Homelessness—both sheltered and unsheltered—is associated with poor sleep quality and insufficient duration. Insomnia, which refers to dissatisfaction with sleep quantity or quality, can both contribute to and be a consequence of disproportionately high rates of disease found among adults experiencing homelessness, including obesity, hypertension, cancer, and depression; it can also contribute to early mortality that is well documented in this population. Permanent supportive housing (PSH) using a housing-first approach is regarded as an evidence-based intervention to end homelessness by providing low-barrier affordable housing paired with flexible health and social services. Although PSH has been credited with a decline in the number of chronically homeless adults in the United States since 2007, a recent consensus study re-port from the National Academies of Sciences, Engineering, and Medicine concluded that current evidence that PSH improves health in general—and sleep in particular—is lacking. The primary objective of the current study was to examine longitudinal change in insomnia as adults transition from homelessness to PSH and whether additional factors may moderate the relationship between housing and insomnia for persons who have experienced homelessness. Specifically, we hypothesized that screening positive for insomnia would be mitigated upon entry to PSH and that the relationship between housing status and insomnia would be moderated by mental health symptoms, physical health conditions (eg, hypertension), and alcohol and tobacco consumption, all of which are experienced at disproportionately high rates among homeless and recently housed adults.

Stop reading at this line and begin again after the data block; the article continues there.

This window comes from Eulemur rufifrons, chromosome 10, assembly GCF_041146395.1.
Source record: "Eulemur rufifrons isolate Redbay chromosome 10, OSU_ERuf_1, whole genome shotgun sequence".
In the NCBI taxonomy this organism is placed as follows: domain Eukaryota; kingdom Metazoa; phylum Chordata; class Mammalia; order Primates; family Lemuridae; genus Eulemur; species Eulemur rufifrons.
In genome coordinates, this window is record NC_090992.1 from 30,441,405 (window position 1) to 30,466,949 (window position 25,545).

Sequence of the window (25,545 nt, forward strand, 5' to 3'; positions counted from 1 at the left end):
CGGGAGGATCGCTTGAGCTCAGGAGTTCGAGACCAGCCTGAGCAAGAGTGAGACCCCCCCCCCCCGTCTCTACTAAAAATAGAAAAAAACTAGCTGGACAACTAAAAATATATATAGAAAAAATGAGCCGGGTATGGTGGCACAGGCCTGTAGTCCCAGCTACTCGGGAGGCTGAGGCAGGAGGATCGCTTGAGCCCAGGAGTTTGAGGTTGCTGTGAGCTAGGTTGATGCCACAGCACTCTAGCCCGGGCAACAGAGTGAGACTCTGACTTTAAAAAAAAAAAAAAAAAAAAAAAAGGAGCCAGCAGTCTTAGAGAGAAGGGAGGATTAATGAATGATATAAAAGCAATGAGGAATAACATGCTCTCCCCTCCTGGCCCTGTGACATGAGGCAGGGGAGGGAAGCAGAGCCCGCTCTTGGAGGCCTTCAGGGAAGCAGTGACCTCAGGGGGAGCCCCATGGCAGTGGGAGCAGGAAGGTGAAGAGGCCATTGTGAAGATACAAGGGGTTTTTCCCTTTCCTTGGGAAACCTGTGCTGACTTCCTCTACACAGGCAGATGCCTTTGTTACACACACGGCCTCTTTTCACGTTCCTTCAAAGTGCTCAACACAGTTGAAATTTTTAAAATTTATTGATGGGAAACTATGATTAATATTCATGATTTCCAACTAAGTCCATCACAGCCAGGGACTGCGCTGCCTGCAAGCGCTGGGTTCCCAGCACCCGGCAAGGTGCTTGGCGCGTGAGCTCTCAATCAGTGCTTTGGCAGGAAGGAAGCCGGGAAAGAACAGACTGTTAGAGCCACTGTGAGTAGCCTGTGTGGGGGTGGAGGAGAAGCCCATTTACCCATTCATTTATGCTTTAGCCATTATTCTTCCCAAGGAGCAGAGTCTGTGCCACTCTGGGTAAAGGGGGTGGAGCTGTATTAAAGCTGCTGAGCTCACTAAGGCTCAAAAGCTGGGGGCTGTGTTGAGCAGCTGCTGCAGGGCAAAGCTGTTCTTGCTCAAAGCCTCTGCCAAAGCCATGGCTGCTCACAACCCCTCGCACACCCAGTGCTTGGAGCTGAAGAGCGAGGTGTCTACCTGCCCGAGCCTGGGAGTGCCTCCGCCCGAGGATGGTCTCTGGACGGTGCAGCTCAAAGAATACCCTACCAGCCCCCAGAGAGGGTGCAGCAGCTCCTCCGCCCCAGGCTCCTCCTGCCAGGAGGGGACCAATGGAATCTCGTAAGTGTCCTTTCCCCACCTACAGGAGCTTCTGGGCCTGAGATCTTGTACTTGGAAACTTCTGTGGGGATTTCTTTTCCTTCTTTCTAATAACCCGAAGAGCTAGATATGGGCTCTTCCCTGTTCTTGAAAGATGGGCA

Longitudinal effects of permanent supportive housing on insomnia for homeless adults
Sleep Health: Journal of the National Sleep Foundation